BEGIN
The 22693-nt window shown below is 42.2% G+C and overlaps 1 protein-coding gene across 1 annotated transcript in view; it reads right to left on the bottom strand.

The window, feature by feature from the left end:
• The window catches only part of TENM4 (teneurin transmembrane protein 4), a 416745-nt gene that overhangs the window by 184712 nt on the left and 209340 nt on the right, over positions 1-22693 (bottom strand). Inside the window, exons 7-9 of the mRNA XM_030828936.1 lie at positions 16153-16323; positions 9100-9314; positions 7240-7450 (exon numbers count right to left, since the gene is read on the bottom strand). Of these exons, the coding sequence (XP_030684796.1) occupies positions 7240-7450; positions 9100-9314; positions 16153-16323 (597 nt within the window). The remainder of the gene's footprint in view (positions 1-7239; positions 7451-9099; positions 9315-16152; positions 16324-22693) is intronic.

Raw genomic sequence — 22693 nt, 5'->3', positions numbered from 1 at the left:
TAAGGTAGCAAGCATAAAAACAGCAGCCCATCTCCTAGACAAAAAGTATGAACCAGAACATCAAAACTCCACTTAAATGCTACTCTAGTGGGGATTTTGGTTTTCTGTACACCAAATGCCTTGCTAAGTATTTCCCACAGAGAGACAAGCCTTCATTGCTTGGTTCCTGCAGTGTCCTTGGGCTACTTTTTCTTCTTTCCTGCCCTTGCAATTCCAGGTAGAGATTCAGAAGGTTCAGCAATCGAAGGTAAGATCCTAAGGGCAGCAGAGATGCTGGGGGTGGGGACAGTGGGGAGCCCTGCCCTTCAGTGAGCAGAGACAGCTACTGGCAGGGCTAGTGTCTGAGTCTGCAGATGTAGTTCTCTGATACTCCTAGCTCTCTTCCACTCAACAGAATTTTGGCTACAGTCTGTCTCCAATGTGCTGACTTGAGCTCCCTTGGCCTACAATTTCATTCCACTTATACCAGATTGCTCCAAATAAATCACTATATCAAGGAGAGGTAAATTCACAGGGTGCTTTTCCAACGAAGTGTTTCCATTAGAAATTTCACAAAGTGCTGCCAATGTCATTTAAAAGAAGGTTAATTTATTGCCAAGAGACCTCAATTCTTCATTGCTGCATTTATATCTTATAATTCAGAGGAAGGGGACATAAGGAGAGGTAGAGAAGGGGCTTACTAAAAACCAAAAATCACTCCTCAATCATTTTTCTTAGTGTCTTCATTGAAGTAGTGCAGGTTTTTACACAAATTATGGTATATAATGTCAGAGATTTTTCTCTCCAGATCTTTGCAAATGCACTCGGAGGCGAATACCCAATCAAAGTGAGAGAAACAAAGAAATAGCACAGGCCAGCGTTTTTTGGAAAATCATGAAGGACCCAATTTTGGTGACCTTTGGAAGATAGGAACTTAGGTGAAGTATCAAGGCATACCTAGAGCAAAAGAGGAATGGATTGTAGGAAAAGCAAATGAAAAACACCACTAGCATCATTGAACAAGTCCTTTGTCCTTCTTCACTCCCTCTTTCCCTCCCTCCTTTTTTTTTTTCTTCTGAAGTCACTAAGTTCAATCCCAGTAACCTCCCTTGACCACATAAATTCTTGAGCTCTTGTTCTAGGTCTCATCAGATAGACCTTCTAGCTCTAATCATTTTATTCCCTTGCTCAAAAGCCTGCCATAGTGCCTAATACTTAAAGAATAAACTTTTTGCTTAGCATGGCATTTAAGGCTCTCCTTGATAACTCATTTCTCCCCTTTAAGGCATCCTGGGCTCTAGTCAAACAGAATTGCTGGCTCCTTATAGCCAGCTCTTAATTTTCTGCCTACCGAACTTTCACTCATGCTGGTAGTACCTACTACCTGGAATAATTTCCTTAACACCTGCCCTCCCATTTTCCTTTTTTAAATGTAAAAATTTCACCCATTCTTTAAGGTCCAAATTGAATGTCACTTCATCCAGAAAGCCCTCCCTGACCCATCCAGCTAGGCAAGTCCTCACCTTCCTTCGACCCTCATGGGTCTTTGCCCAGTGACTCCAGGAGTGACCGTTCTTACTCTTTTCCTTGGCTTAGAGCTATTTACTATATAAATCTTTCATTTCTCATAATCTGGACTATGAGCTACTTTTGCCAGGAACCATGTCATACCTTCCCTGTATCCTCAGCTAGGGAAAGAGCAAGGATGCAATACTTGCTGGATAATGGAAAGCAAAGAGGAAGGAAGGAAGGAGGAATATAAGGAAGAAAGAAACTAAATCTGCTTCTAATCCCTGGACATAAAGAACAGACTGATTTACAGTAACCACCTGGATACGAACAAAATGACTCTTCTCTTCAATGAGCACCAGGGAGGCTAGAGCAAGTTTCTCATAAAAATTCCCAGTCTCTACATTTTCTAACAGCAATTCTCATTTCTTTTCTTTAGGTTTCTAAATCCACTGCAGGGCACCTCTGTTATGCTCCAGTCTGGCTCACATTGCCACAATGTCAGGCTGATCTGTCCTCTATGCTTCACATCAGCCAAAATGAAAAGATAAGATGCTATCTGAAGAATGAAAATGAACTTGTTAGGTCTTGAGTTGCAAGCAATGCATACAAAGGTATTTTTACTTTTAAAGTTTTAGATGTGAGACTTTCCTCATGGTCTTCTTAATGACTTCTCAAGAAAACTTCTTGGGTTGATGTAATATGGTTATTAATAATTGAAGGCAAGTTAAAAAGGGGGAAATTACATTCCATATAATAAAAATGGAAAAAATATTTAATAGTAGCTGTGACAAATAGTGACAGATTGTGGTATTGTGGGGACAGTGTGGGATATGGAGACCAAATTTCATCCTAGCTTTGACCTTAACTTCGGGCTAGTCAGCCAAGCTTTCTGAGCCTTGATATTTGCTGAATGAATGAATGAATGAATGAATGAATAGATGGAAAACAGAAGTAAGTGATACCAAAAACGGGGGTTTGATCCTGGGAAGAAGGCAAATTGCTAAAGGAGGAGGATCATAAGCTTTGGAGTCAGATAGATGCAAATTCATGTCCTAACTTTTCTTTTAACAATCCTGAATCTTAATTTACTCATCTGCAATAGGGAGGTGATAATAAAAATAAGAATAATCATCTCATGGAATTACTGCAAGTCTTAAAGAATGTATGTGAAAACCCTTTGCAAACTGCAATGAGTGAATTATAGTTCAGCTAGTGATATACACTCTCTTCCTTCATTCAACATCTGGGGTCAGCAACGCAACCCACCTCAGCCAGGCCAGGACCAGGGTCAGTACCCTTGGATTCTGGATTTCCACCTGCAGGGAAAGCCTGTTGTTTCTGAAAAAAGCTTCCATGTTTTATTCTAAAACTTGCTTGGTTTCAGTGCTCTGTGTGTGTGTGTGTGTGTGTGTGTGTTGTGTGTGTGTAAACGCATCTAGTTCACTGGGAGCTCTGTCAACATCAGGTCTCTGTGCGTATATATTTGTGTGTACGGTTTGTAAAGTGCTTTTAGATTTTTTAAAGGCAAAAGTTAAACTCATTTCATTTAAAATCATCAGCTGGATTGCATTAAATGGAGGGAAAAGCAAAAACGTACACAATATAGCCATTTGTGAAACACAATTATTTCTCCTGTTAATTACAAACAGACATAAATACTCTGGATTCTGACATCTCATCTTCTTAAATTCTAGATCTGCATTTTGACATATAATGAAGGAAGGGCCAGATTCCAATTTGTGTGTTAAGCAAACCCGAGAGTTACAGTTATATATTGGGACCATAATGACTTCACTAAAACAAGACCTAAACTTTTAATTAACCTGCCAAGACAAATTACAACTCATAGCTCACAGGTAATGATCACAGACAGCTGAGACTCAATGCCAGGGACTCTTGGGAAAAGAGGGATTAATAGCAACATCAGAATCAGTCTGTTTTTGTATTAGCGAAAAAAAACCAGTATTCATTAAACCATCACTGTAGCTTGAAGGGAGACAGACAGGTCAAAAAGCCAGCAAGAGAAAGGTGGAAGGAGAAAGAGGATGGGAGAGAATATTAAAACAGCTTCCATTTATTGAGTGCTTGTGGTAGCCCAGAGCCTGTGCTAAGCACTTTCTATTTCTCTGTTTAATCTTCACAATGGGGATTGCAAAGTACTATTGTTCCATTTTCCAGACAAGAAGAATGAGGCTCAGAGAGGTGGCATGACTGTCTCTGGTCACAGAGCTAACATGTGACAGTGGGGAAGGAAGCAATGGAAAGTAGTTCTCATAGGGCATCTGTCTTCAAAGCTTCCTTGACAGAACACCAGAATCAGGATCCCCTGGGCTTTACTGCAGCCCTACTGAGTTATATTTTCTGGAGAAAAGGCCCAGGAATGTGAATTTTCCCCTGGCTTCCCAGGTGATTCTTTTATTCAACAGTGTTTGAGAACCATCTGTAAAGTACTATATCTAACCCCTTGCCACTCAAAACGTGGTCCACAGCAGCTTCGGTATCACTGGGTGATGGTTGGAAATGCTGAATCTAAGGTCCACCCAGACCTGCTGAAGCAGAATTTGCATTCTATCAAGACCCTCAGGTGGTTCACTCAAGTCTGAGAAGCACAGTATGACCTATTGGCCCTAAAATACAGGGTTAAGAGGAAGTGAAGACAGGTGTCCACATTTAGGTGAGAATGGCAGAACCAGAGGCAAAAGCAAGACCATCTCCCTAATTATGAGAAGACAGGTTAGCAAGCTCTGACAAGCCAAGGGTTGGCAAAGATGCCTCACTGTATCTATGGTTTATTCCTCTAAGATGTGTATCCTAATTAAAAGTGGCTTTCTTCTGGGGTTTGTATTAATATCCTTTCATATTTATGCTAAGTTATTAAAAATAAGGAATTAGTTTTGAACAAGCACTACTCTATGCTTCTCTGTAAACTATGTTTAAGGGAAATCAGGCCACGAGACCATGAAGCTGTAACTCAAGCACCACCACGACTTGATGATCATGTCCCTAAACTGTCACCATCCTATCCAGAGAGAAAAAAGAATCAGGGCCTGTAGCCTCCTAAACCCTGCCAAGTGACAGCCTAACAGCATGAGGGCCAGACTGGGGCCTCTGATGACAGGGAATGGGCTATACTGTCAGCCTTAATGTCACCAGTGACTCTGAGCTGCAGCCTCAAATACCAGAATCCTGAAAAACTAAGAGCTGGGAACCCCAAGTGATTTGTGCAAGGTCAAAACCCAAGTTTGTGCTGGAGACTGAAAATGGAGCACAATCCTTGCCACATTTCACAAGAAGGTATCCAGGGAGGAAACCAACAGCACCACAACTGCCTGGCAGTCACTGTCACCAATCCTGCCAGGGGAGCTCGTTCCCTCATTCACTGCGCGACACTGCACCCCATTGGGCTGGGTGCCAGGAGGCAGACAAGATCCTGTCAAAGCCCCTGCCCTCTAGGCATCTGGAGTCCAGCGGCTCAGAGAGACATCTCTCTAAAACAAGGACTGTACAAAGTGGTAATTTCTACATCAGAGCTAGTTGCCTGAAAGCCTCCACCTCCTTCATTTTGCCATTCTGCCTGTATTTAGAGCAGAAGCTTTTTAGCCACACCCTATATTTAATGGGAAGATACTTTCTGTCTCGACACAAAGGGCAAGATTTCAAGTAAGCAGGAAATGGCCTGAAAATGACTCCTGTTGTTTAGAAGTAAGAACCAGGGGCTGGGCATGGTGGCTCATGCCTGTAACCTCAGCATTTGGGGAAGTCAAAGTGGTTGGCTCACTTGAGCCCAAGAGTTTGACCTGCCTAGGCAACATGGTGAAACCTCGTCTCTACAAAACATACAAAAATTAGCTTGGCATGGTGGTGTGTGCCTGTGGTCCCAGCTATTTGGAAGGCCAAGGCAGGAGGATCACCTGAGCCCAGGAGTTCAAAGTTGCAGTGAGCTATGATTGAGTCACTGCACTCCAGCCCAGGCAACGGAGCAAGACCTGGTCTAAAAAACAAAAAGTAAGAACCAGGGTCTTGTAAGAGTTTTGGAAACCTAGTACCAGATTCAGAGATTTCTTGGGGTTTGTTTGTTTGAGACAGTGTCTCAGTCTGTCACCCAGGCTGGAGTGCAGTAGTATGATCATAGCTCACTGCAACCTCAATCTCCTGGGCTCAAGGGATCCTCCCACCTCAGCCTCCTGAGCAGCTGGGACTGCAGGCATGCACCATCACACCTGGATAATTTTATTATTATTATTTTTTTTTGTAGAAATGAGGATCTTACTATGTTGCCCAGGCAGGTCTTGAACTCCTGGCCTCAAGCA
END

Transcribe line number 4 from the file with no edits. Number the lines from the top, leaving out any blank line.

Raw genomic sequence — 22693 nt, 5'->3', positions numbered from 1 at the left: